Written by Ron Speaker
"She’s Got Game”
Recently, my two sons and I toasted my wife for her incredible +317% investment gain in three weeks on four extra Hamilton tickets during our weekly Taco Tuesday dinner. This undoubtedly surpassed anything I have done in the financial markets this year! After shyly announcing her game plan three weeks prior, she exited her trade tonight, which was worthy of the double Topo-Chico toast and high-fives.
This confidence builder was timely, as I have encouraged her to get more involved with our financial affairs after completing our estate planning several years ago. I was haunted by the thought of someone less qualified than myself taking over if I was to pass on too early, and I wanted her to be a savvy family financial quarterback. Still, I couldn't figure out a way to share valuable financial lessons that I have learned over 36 years of professional investing without interrupting the rhythm of a household with two young children.
In response, I created Aspen Women's Wealth to organize resources, recommend books, provide frequent helpful financial inspiration in digestible bites, and host several in-person events each year to help women with similar interests make connections. My goal was to help educate my own family, our friends, existing clients, and women who have reached out for financial direction over the years. It would be a way to serve both my family and community.
To help my wife "get in the game" of investing, I encouraged her to open her own individual brokerage account at Charles Schwab — not another joint account that we commonly used. I wanted her to go through the digital paperwork process as the frustration causes many people to abandon the pursuit, so I committed to supporting her. The capital we contributed would be used as her training ground where mistakes could be made, and lessons could be learned; I call this worthy tuition. The account would be hers to manage without my interference. She would be responsible for making all the trades and learning to use confusing terms such as market orders, limit orders, pre-market and extended market trading decisions.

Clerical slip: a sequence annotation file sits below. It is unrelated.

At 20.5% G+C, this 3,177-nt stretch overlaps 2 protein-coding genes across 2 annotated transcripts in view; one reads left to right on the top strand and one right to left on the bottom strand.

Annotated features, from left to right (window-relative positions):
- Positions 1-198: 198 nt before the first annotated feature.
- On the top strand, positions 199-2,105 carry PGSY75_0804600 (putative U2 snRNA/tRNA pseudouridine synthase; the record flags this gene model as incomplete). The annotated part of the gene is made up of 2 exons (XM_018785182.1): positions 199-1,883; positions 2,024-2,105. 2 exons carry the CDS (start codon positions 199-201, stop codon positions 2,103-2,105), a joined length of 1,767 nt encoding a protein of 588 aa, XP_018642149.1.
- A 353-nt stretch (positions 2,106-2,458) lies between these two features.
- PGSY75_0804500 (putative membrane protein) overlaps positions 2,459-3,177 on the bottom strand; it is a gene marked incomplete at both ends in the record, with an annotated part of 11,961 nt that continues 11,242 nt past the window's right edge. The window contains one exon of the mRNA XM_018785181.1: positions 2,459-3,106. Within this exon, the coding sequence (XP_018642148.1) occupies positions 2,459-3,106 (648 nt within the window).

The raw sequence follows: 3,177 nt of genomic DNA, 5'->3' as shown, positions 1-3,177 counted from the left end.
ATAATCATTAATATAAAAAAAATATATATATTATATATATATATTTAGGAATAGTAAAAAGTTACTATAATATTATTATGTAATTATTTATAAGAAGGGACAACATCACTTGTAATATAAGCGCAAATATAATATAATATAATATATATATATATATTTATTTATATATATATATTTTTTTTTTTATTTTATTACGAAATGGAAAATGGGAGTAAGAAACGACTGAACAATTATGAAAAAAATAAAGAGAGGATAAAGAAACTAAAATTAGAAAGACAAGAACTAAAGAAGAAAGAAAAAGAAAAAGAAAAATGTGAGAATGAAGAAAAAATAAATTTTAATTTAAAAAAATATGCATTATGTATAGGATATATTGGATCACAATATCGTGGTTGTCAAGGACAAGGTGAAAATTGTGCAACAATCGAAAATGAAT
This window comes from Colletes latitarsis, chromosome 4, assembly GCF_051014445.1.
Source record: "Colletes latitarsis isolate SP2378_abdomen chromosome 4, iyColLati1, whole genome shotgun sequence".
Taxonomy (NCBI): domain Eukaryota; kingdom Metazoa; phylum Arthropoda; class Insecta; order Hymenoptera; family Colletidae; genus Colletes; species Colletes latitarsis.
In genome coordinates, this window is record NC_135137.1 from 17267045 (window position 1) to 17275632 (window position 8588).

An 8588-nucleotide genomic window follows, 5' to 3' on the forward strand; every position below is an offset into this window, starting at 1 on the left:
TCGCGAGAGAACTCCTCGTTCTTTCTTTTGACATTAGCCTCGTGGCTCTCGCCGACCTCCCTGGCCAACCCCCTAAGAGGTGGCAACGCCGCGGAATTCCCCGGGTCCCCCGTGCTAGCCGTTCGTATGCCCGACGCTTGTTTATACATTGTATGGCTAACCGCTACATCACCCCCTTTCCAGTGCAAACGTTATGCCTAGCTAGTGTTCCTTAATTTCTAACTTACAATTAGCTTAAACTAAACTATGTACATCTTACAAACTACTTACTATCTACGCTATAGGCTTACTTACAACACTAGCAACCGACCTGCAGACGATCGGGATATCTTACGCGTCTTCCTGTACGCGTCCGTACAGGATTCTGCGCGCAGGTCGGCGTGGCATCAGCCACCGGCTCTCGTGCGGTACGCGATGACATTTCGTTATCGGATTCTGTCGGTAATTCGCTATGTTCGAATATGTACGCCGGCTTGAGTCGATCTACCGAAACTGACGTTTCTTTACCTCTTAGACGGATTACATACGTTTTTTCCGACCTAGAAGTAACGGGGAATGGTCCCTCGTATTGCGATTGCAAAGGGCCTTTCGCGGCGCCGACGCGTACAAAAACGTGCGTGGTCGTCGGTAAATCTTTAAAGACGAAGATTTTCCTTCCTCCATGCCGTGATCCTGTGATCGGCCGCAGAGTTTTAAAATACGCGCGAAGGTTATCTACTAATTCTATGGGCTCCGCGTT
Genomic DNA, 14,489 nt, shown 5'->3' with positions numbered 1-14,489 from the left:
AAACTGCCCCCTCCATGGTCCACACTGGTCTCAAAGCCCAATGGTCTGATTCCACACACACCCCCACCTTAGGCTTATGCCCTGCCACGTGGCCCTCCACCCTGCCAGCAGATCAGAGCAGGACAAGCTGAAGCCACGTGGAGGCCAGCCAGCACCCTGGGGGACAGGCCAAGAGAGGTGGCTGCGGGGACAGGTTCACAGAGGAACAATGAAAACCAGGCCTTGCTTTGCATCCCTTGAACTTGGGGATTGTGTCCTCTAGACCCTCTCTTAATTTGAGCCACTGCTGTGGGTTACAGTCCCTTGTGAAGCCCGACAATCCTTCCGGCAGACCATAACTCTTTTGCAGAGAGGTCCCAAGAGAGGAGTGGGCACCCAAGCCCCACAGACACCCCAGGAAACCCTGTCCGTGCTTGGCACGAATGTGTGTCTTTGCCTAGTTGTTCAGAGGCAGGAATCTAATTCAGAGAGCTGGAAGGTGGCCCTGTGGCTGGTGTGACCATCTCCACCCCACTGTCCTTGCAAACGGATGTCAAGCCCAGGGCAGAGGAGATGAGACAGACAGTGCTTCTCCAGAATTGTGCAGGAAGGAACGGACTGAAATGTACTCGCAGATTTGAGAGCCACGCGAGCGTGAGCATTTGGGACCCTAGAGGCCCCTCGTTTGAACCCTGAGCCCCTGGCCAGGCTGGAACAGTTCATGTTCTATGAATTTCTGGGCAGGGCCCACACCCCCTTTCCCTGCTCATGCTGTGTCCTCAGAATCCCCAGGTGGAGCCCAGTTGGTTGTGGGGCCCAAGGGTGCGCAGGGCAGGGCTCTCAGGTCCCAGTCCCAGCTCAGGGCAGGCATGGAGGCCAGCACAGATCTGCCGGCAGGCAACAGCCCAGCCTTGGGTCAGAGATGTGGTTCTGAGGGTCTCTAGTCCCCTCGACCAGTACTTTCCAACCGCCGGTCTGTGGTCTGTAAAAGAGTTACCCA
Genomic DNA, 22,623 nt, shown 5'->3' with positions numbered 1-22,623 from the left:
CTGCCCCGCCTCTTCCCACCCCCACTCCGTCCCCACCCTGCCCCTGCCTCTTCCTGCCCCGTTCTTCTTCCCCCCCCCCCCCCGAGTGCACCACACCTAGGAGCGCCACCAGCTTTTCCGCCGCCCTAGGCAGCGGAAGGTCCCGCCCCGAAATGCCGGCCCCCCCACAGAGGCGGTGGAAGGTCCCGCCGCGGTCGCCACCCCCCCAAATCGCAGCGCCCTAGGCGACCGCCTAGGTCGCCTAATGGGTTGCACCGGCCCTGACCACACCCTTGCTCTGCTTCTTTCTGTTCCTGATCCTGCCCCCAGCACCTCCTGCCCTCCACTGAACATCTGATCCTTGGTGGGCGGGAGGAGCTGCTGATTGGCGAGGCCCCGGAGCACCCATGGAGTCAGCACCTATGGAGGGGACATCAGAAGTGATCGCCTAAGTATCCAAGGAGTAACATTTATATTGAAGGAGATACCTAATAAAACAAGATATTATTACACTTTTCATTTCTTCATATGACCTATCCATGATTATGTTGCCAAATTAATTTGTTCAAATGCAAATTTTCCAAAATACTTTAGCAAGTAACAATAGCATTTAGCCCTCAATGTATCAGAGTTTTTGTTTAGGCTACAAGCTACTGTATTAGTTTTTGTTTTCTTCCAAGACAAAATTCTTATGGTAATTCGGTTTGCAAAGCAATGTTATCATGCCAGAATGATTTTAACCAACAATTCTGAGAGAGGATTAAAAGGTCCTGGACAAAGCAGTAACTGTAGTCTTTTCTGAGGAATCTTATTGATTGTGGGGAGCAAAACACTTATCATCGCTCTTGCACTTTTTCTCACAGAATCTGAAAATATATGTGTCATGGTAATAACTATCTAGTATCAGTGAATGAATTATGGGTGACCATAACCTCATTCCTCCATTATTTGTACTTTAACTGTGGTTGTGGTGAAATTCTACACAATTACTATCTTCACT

Then the question begged, where should she begin?
To help her find investment ideas, I told her to observe our family life with a new lens and analyze where we spend our money. We discussed how good investment ideas are often in plain sight: around our homes, in our closets, within our tech universe, inside the garage, or at the grocery store. I told her she has always been a great source of my investment ideas through her online and in-person shopping, electronic payment methods, and choices of shoes, apparel, banks, restaurants, and services. I realized I had failed to connect the dots for her or reveal that I have always observed our spending patterns, product providers, and online activities as never-ending sources of investment possibilities. She unknowingly introduced me to great companies by dragging me to malls, sending me to coffee shops, downloading new apps on my phone, or giving me upgraded workout wear. I had been quietly buying shares in these companies without unveiling that my investment strategy was based on our real-life activities and companies whose products we knew and valued.